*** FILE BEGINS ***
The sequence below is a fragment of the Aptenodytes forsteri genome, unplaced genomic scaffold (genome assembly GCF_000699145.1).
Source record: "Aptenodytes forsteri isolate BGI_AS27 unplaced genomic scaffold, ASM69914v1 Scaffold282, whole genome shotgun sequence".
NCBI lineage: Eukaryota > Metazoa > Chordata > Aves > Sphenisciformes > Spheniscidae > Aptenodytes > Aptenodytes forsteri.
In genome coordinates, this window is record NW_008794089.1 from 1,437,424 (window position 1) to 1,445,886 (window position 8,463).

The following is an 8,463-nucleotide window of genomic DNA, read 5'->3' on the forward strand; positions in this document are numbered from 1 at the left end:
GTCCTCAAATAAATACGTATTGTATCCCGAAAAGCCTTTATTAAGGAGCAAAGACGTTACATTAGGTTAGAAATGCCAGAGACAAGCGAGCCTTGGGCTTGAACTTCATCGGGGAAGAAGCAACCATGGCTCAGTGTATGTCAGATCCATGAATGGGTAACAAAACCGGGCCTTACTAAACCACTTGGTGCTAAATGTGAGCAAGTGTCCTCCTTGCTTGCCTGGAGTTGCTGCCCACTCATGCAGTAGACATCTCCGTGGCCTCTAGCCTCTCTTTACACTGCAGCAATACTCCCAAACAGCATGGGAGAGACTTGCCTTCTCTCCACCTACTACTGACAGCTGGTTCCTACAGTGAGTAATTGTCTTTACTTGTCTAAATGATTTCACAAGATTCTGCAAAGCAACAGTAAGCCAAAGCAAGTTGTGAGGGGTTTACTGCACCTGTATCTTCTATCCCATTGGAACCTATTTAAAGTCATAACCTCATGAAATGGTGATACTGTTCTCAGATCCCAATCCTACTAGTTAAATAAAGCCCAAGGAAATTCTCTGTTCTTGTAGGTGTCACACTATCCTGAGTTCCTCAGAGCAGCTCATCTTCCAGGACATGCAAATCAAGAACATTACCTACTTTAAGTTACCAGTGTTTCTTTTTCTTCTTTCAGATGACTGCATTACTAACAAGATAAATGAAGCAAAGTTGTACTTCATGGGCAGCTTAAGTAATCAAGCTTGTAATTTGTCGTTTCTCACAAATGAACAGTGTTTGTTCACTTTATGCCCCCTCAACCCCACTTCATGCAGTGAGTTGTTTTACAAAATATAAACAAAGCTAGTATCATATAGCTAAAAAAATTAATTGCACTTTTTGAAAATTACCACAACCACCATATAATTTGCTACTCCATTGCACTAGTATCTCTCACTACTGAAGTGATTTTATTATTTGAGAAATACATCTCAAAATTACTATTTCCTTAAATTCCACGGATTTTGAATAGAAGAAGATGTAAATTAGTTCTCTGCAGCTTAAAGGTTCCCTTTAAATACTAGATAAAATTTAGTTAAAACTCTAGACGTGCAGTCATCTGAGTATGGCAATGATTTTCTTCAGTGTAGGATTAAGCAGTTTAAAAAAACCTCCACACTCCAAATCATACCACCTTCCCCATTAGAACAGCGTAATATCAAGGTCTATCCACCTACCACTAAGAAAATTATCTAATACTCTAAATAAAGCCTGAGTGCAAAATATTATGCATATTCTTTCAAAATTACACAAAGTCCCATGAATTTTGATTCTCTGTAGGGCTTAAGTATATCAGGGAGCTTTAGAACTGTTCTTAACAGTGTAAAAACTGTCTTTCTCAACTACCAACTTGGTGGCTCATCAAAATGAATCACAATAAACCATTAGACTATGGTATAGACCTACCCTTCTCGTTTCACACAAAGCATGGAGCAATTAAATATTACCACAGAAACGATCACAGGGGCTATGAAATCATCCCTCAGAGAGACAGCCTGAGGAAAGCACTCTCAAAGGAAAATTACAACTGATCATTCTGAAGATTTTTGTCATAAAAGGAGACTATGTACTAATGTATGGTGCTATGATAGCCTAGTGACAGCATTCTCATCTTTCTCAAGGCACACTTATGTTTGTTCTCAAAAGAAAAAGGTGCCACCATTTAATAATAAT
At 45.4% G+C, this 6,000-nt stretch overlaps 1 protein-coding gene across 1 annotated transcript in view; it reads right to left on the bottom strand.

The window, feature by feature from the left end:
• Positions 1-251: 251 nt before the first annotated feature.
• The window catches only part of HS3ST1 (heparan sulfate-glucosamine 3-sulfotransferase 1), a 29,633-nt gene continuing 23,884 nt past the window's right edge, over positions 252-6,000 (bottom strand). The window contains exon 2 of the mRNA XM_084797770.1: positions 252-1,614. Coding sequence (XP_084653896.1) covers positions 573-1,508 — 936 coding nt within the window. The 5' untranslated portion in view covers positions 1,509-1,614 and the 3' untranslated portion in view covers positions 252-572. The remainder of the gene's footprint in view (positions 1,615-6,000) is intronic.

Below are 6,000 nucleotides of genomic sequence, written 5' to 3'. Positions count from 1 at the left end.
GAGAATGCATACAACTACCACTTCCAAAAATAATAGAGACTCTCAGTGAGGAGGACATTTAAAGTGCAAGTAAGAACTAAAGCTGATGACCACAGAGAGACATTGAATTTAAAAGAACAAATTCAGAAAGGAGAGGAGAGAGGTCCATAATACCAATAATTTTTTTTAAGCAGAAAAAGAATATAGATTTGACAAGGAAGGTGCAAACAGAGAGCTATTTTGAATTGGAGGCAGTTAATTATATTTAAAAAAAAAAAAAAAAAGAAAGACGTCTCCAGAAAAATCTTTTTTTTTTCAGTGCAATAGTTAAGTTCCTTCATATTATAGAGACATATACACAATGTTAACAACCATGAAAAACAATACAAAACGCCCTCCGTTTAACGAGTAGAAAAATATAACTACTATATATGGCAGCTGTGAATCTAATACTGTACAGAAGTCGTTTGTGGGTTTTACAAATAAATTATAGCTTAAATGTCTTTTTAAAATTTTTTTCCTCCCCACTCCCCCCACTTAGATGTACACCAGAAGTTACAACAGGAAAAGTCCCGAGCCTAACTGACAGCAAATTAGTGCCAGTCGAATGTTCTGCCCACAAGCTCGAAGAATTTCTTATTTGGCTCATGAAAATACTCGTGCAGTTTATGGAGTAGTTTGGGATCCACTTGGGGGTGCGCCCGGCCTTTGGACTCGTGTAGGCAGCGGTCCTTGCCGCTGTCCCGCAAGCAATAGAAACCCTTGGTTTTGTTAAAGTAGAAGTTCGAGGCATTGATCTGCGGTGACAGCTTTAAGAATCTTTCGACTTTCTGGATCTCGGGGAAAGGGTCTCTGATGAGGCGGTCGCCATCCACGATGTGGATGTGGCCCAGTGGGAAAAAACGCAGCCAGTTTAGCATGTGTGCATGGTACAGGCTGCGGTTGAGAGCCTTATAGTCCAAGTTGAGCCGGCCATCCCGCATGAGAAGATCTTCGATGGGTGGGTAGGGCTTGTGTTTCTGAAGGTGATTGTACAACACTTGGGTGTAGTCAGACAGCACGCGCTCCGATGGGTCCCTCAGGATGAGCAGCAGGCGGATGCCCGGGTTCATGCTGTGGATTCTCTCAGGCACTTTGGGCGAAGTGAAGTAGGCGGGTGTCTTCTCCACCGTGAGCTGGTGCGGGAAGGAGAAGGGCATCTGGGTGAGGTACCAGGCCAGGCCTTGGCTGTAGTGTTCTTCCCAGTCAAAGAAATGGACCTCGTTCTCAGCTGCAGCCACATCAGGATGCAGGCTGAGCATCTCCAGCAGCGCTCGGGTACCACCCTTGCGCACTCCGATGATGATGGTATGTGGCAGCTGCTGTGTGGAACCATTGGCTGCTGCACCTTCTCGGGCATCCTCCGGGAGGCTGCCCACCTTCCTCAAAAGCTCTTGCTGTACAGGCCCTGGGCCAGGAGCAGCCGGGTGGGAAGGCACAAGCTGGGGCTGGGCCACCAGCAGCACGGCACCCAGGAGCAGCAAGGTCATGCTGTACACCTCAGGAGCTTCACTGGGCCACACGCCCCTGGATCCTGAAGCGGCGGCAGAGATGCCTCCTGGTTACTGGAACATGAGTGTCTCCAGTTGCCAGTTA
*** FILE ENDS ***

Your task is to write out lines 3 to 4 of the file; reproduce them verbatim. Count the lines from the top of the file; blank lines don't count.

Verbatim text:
NCBI lineage: Eukaryota > Metazoa > Chordata > Aves > Sphenisciformes > Spheniscidae > Aptenodytes > Aptenodytes forsteri.
In genome coordinates, this window is record NW_008794089.1 from 1,437,424 (window position 1) to 1,445,886 (window position 8,463).